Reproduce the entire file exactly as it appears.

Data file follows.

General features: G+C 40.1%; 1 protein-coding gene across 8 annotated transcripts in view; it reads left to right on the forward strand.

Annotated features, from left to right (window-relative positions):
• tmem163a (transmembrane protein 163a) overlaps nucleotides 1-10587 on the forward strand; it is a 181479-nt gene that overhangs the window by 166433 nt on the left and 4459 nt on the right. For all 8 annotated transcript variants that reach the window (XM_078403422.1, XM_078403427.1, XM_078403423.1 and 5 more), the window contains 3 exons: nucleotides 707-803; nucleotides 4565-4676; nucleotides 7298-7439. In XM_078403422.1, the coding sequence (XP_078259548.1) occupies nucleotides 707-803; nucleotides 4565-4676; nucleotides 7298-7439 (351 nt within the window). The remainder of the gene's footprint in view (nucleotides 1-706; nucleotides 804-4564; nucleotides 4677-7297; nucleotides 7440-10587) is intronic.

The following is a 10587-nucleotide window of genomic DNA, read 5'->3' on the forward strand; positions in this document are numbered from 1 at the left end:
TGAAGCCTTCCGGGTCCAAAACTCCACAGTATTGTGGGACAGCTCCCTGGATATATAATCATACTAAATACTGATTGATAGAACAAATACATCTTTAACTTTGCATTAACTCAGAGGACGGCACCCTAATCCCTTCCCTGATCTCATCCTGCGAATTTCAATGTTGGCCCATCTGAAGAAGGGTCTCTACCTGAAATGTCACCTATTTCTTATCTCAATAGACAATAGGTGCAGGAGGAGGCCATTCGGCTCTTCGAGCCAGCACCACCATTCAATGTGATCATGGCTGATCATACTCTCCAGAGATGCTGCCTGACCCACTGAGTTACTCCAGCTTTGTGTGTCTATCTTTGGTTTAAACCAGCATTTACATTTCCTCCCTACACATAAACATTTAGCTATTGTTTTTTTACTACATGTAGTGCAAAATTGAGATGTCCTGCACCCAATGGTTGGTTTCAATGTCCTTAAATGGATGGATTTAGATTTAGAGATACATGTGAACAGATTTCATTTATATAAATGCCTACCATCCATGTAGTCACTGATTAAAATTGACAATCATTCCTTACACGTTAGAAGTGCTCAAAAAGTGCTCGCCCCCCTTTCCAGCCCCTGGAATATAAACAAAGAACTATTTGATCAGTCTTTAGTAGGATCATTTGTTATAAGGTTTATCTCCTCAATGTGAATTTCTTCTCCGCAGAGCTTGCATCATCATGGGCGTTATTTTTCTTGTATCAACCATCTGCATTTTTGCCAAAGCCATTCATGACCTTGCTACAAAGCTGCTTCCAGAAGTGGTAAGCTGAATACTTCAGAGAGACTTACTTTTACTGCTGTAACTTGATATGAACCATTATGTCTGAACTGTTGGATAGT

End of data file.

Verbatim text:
General features: G+C 40.1%; 1 protein-coding gene across 8 annotated transcripts in view; it reads left to right on the forward strand.

Annotated features, from left to right (window-relative positions):
• tmem163a (transmembrane protein 163a) overlaps nucleotides 1-10587 on the forward strand; it is a 181479-nt gene that overhangs the window by 166433 nt on the left and 4459 nt on the right. For all 8 annotated transcript variants that reach the window (XM_078403422.1, XM_078403427.1, XM_078403423.1 and 5 more), the window contains 3 exons: nucleotides 707-803; nucleotides 4565-4676; nucleotides 7298-7439. In XM_078403422.1, the coding sequence (XP_078259548.1) occupies nucleotides 707-803; nucleotides 4565-4676; nucleotides 7298-7439 (351 nt within the window). The remainder of the gene's footprint in view (nucleotides 1-706; nucleotides 804-4564; nucleotides 4677-7297; nucleotides 7440-10587) is intronic.

The following is a 10587-nucleotide window of genomic DNA, read 5'->3' on the forward strand; positions in this document are numbered from 1 at the left end:
TGAAGCCTTCCGGGTCCAAAACTCCACAGTATTGTGGGACAGCTCCCTGGATATATAATCATACTAAATACTGATTGATAGAACAAATACATCTTTAACTTTGCATTAACTCAGAGGACGGCACCCTAATCCCTTCCCTGATCTCATCCTGCGAATTTCAATGTTGGCCCATCTGAAGAAGGGTCTCTACCTGAAATGTCACCTATTTCTTATCTCAATAGACAATAGGTGCAGGAGGAGGCCATTCGGCTCTTCGAGCCAGCACCACCATTCAATGTGATCATGGCTGATCATACTCTCCAGAGATGCTGCCTGACCCACTGAGTTACTCCAGCTTTGTGTGTCTATCTTTGGTTTAAACCAGCATTTACATTTCCTCCCTACACATAAACATTTAGCTATTGTTTTTTTACTACATGTAGTGCAAAATTGAGATGTCCTGCACCCAATGGTTGGTTTCAATGTCCTTAAATGGATGGATTTAGATTTAGAGATACATGTGAACAGATTTCATTTATATAAATGCCTACCATCCATGTAGTCACTGATTAAAATTGACAATCATTCCTTACACGTTAGAAGTGCTCAAAAAGTGCTCGCCCCCCTTTCCAGCCCCTGGAATATAAACAAAGAACTATTTGATCAGTCTTTAGTAGGATCATTTGTTATAAGGTTTATCTCCTCAATGTGAATTTCTTCTCCGCAGAGCTTGCATCATCATGGGCGTTATTTTTCTTGTATCAACCATCTGCATTTTTGCCAAAGCCATTCATGACCTTGCTACAAAGCTGCTTCCAGAAGTGGTAAGCTGAATACTTCAGAGAGACTTACTTTTACTGCTGTAACTTGATATGAACCATTATGTCTGAACTGTTGGATAGT